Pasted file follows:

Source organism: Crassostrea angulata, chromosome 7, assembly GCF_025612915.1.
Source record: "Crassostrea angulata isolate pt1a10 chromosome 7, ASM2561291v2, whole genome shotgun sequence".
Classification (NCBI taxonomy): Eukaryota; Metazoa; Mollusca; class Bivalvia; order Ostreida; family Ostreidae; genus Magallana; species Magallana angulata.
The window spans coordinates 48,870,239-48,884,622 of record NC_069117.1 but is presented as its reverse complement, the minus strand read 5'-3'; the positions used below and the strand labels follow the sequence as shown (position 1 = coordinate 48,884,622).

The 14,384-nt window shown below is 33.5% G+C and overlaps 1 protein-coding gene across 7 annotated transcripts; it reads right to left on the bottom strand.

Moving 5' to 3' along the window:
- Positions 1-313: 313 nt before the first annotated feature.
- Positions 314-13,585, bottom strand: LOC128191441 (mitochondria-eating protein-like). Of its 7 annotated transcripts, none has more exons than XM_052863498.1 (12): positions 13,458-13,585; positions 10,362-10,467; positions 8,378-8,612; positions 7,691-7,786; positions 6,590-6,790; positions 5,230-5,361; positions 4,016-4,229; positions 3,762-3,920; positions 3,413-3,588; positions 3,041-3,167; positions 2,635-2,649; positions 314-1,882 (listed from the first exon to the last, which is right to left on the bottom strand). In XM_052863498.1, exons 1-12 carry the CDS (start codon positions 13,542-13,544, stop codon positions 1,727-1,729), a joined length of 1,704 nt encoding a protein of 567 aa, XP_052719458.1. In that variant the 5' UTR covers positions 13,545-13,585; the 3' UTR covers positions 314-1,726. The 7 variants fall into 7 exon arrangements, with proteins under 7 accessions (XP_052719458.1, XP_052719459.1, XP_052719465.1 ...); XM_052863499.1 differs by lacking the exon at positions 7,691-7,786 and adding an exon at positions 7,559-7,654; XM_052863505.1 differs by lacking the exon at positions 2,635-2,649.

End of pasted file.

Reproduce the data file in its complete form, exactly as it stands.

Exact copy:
Source organism: Crassostrea angulata, chromosome 7, assembly GCF_025612915.1.
Source record: "Crassostrea angulata isolate pt1a10 chromosome 7, ASM2561291v2, whole genome shotgun sequence".
Classification (NCBI taxonomy): Eukaryota; Metazoa; Mollusca; class Bivalvia; order Ostreida; family Ostreidae; genus Magallana; species Magallana angulata.
The window spans coordinates 48,870,239-48,884,622 of record NC_069117.1 but is presented as its reverse complement, the minus strand read 5'-3'; the positions used below and the strand labels follow the sequence as shown (position 1 = coordinate 48,884,622).

The 14,384-nt window shown below is 33.5% G+C and overlaps 1 protein-coding gene across 7 annotated transcripts; it reads right to left on the bottom strand.

Moving 5' to 3' along the window:
- Positions 1-313: 313 nt before the first annotated feature.
- Positions 314-13,585, bottom strand: LOC128191441 (mitochondria-eating protein-like). Of its 7 annotated transcripts, none has more exons than XM_052863498.1 (12): positions 13,458-13,585; positions 10,362-10,467; positions 8,378-8,612; positions 7,691-7,786; positions 6,590-6,790; positions 5,230-5,361; positions 4,016-4,229; positions 3,762-3,920; positions 3,413-3,588; positions 3,041-3,167; positions 2,635-2,649; positions 314-1,882 (listed from the first exon to the last, which is right to left on the bottom strand). In XM_052863498.1, exons 1-12 carry the CDS (start codon positions 13,542-13,544, stop codon positions 1,727-1,729), a joined length of 1,704 nt encoding a protein of 567 aa, XP_052719458.1. In that variant the 5' UTR covers positions 13,545-13,585; the 3' UTR covers positions 314-1,726. The 7 variants fall into 7 exon arrangements, with proteins under 7 accessions (XP_052719458.1, XP_052719459.1, XP_052719465.1 ...); XM_052863499.1 differs by lacking the exon at positions 7,691-7,786 and adding an exon at positions 7,559-7,654; XM_052863505.1 differs by lacking the exon at positions 2,635-2,649.